Thursday, October 25, 2012

Week 9

This week we turn our attention outdoors to poems about all kinds of weather. Our sample poem for Week 9 is from Fourth Grade. It is by Susan Taylor Brown and is chock-ful of alliteration. Here's an excerpt.

When the Rain Falls
   by Susan Taylor Brown

Clouds curl.
Thunder trembles.
Lightning leaps.
Coats cover.
Umbrellas unfold.
Wipers wave.


[Look for the rest of this poem on p. 195.]

Take 5
1. Read this poem aloud pausing briefly at the end of each line for extra emphasis. Talk with students about how poets like to “make up” words (like “plash”).

2. Share the poem again displaying the text of the poem if possible and invite students to say three lines together for greater volume and emphasis: Line 2 (Thunder trembles), Line 7 (Rivers rise), and Line 12 (Rainbows reappear).

3. For discussion: What are the best and worst things about a rainy day?

4. Sometimes poets like to use many words that start the same (alliteration) to add to the sound of the poem. Challenge students to notice the use of alliteration (in EVERY line) and talk about how the poet sequences the lines in a logical order. Read the poem aloud together again inviting students to choose their favorite line and chime in when that line appears.

5. Link this poem with “My Dog” by Charles Waters (1st Grade, Week 9) or look for All the Water in the World by George Ella Lyon.

For more Poetry Friday fun, go to Teacher Dance here.

Thursday, October 18, 2012

Week 8

Time to share another poem from The Poetry Friday Anthology. It's Week 8 and our theme is "In the Air." This week's example poem is from Grade 5 and it is a pour quoi poem by Joseph Bruchac. Here is a portion of the poem.

How the Geese Became Chiefs of the Birds
by Joseph Bruchac

Long ago it is said
when the small birds flew
south for the winter
and north for the spring,
sometimes they got lost
and could not find their way.

So Gluskonba
spoke to the geese.
From now on,
you will be the chiefs
of all the birds.

Some of you will go first,

And some of you
will be the last

[and the poem ends:]

And so it is to this day.

[Read the entire poem on p. 234.]

Take 5
1. Point out to students that many poems are funny, but some are quiet and thoughtful—like this one based on a Native American legend from the Abenaki people. (You may also need to provide background on Gluskonba, known as “the one who helps the people.”)

2. Next, divide the students into two groups—one to read the third stanza and one to read the fourth stanza while you read the rest of the poem, including the final line. Display the text of the poem to provide support.

3. For discussion: Which do you prefer: leading or helping in a supporting role?

4. Talk with students about how many poems rhyme, but not all. This poem is an example of free verse. It doesn’t feature a regular rhyme, but guide students in seeing the rhythm provided by the structure of short lines and key words used to paint a picture in your mind.

5. Pair this poem with “How the Birds Got Their Colors” also by Joseph Bruchac (3rd Grade, Week 20).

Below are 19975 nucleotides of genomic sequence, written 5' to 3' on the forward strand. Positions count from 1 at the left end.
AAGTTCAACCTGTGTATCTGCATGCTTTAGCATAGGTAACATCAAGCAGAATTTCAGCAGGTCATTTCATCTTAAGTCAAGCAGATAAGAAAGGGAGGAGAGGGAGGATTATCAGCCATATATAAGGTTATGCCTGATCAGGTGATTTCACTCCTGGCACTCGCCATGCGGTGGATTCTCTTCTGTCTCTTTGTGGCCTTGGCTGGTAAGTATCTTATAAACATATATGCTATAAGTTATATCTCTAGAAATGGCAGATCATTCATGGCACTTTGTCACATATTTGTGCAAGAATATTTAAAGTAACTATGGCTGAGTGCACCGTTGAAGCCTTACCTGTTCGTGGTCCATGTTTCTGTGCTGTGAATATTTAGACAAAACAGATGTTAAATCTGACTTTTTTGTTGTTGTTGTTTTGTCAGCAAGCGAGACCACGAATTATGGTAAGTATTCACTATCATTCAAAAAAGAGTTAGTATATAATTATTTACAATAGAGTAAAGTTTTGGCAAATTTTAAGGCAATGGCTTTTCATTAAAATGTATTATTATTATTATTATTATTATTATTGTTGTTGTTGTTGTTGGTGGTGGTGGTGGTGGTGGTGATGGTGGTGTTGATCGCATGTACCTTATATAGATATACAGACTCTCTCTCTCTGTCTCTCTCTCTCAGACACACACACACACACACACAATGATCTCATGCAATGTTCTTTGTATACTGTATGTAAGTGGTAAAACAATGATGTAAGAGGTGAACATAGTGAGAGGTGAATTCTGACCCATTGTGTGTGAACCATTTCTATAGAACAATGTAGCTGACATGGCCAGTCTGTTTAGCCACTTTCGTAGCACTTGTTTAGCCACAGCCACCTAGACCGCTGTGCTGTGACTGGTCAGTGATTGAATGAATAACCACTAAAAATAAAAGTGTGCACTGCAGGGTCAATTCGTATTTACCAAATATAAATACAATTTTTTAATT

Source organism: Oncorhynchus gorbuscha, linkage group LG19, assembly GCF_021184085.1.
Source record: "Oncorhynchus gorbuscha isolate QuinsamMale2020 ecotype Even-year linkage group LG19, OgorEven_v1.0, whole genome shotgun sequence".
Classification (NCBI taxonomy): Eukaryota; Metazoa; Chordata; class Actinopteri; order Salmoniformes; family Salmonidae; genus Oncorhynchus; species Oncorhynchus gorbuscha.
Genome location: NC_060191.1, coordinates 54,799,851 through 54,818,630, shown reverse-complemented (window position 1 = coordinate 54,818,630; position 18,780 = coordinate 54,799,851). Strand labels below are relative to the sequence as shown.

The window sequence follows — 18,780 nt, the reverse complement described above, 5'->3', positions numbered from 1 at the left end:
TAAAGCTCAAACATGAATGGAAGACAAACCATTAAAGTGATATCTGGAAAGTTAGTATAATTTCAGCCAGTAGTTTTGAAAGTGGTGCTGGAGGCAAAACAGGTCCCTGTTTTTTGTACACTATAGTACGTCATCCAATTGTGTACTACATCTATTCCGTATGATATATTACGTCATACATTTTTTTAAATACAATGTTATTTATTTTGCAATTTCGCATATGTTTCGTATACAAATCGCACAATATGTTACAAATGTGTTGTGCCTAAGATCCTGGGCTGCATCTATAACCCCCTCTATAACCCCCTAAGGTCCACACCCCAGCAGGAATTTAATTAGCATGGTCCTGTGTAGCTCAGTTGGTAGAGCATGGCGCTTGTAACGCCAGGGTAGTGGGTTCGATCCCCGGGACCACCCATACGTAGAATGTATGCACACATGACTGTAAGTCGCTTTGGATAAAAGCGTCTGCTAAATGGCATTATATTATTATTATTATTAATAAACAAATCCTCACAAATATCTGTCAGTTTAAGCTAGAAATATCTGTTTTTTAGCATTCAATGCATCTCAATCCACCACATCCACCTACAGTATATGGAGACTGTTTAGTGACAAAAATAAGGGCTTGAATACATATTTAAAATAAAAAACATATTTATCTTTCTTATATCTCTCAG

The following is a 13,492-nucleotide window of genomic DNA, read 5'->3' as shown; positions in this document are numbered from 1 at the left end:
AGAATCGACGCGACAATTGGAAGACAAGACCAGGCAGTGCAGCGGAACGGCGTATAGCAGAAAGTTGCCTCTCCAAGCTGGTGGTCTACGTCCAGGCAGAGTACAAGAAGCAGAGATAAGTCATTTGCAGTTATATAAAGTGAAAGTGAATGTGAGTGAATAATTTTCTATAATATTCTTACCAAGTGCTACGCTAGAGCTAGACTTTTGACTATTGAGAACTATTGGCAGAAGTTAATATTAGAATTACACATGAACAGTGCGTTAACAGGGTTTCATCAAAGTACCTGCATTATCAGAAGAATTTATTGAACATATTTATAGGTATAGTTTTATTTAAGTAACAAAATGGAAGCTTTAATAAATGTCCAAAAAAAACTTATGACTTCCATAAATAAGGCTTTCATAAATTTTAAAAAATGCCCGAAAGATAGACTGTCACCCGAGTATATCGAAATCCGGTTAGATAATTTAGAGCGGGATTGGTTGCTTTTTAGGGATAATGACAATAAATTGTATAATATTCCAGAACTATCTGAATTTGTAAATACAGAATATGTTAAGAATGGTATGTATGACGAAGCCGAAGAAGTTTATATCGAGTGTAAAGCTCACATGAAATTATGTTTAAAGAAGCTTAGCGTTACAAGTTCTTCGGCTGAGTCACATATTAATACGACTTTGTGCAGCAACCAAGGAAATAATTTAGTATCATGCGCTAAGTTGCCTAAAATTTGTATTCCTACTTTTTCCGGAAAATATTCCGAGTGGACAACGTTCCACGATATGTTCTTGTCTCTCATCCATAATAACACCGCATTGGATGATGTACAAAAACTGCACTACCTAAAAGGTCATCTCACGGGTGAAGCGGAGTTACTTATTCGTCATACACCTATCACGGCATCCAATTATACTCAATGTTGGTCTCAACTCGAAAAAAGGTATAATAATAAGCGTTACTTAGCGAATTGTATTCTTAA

Join the rest of the Poetry Friday gathering hosted by Irene Latham (another one of the lovely poets featured in The Poetry Friday Anthology) at Live Your Poem here.

Thursday, October 11, 2012

Week 7

The theme for Week 7 shifts to "In the Water" and this poem for Third Grade by Jack Prelutsky is a prime example. It begins...

A Clam
   by Jack Prelutsky

A clam is a creature
Of quiet aplomb.
In all situations
A clam remains calm.


[Find the rest of this clever, descriptive poem on p. 153.]

Take 5
1. Feeling brave? You can sing this poem to the tune of “On top of old smoky.” Sing it for the students first, then display the words and invite them to join you.

2. Or if you prefer to read the poem aloud, invite students to join in on the word clam each time it occurs in the poem. They can clap their hands together each time they say clam to mimic the opening and shutting of the clamshell, too.

3. Sometimes poets weave facts into their poems. Guide students in noting what information we learn about clams in this poem.

4. This poem is an example of wordplay. Guide students in seeing how the similarities between the words clam and calm inspired the poem.

5. Link this poem with “Fish” by Joy Acey or selections from At the Sea Floor Café; Odd Ocean Critter Poems by Leslie Bulion.  

Betsy is hosting our Poetry Friday gathering at her Teaching Young Writers blog this week. See you there!

Thursday, October 4, 2012

Week 6

It's Week 6 and time to turn our attention to the topic of creatures "on the ground." Here is the beginning of the "on the ground" poem for Fifth Grade.

   by Michael J. Rosen

Soil—that’s our crop. Without our lot,
nothing of yours will grow. We burrow, swallow—
dust, motes of dirt, mold, rootlets—
and cast the sweet earth within your plot.


[You'll find the rest of the poem in the book on p. 232.]

Take 5
1. As a poetry prop, bring a jar, baggie, or small pile of dirt. Then read the poem aloud slowly, sifting the dirt as you read.

2. To follow up, display the words and invite students to join in on reading the last two lines of the poem aloud with you.

3. Sometimes poets weave facts into their poems. Guide students in noting what information we learn about earthworms in this poem.

4. Poems usually rhyme at the end of lines, but sometimes they rhyme in the middle too—called internal rhyme. Challenge students to find pairs of words that demonstrate internal rhyme (grow/burrow/swallow)— including “slant” rhymes or “almost” rhymes (crop/lot; motes/mold). Then read the poem aloud again.

5. Check out another descriptive poem by Michael J. Rosen, “Centipede” (4th Grade, Week 36).

Meanwhile, Laura Purdie Salas is hosting Poetry Friday this week at her blog, Writing the World for Kids.  Check it out here. (Laura has several wonderful poems in The Poetry Friday Anthology, too!)